E-learning info graphics provides information about the rise and popularity of E-learning in all parts of the world.
The Benefits of E-learning:
E-learning is essentially education provided to you with the help of the internet. E-learning is a more interactive process, and helps provide training to many people who are located at different places. Sequencing, scenarios, visual design and interactions are important components.
The History of E-learning:
E-learning spans a history of over 150 years with the first self learning course being designed in 1840. Now, over 2 billion people have access to the internet across the world and 96% of US universities offer at least one completely online-based course. Translated into numbers, 12 million students in the US now take part in E-learning.
E-learning versus Classroom Teaching:
E-learning has several distinct advantages over traditional modes of learning. For example, while it can be isolating, E-learning courses are built by trained educationists, the content deliver is consistent, and since the content is reusable, the cost is less as well. The student can set the pace for himself.
Contributors to E-learning:
The project manager plays an important role and contributes 5 to 10% in the success of the project. The role of the instructional designer accounts for 30 to 40% of the project’s success, the multimedia designer’s 10 to 20%, e-learning developer’s 30 to 40% and so on.
Milestones in E-learning:
While 1971 saw Open University in England begin admissions for students, the term E-learning is coined in 1994. Other significant years in the development of E-learning include 1989, 1993, 1999 and 2004. E-learning is worth 34 billion USD. The University of Phoenix admits more than 500,000 students and the Open University in the UK admits over 250,000 students.
Benefits for Students:
Students can also participate in the teaching process in online courses. 30% of students of E-learning also teach at least one online course. Contrary to popular myth, 3/4ths of academic leaders believe that online education is at least as good as, if not better than, traditional classroom teaching.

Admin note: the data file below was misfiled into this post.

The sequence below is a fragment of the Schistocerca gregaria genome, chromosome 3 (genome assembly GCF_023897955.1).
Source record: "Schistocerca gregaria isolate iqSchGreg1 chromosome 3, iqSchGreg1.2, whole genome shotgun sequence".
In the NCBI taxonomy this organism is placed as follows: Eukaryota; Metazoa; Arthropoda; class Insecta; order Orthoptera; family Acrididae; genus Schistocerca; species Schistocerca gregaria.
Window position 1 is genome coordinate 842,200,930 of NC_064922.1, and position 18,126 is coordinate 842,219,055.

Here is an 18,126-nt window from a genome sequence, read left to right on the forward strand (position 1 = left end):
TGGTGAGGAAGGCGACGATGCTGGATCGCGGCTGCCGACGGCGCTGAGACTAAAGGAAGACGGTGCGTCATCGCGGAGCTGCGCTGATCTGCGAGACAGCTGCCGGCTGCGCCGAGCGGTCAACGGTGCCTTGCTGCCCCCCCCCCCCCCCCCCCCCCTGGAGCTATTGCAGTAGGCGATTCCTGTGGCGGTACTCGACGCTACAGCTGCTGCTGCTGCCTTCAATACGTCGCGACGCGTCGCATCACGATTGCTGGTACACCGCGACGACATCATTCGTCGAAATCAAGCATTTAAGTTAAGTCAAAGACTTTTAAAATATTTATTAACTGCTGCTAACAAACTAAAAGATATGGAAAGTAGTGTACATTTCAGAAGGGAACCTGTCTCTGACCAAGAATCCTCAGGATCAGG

MOOCs and the Future:
Massive Open Online Courses are the grand culmination of this vision of E-learning and in the 2011 MOOC prototype in Stanford, 160,000 students took part. 2012 has been declared the year of the MOOC. The impact has been felt in traditional education sector where applications in UK universities in the year 2012 have dropped by 60,000.
E-learning and Social Media:
The need for E-learning has been fueled by the growth of the social media. For example, the typical teen receives and sends over 3, 146 texts per month. Children aged 2 to 11 formed 9.5% of the students of online courses in the year 2009. 93% teens go online at various times in the day.
Parts of the Course:
E-learning is composed of many components like online seminars [36%], lectures [16%], and so on.59% of students demand the use of technology in their colleges. Of the various tools available, word processors [76%], email [66%], presentation software [47%] occupy most importance.
Cost Effective E-learning:
Renting e books in the E-learning module is very cost effective as a student can rent a textbook for 33 to 35% of the cost of a new textbook. Amazon offers up to 80% discount on rentals and the National Association of College Stores offers rental in nearly all of its 3000 adjuncts.
75% of kids aged 2 to 5 can use a mouse, and in the year 2012, the percentage of classrooms with internet is 98 as opposed to the year 1998 when it was 51%. With ¾ students preferring tablets over textbooks, E-learning is here to stay.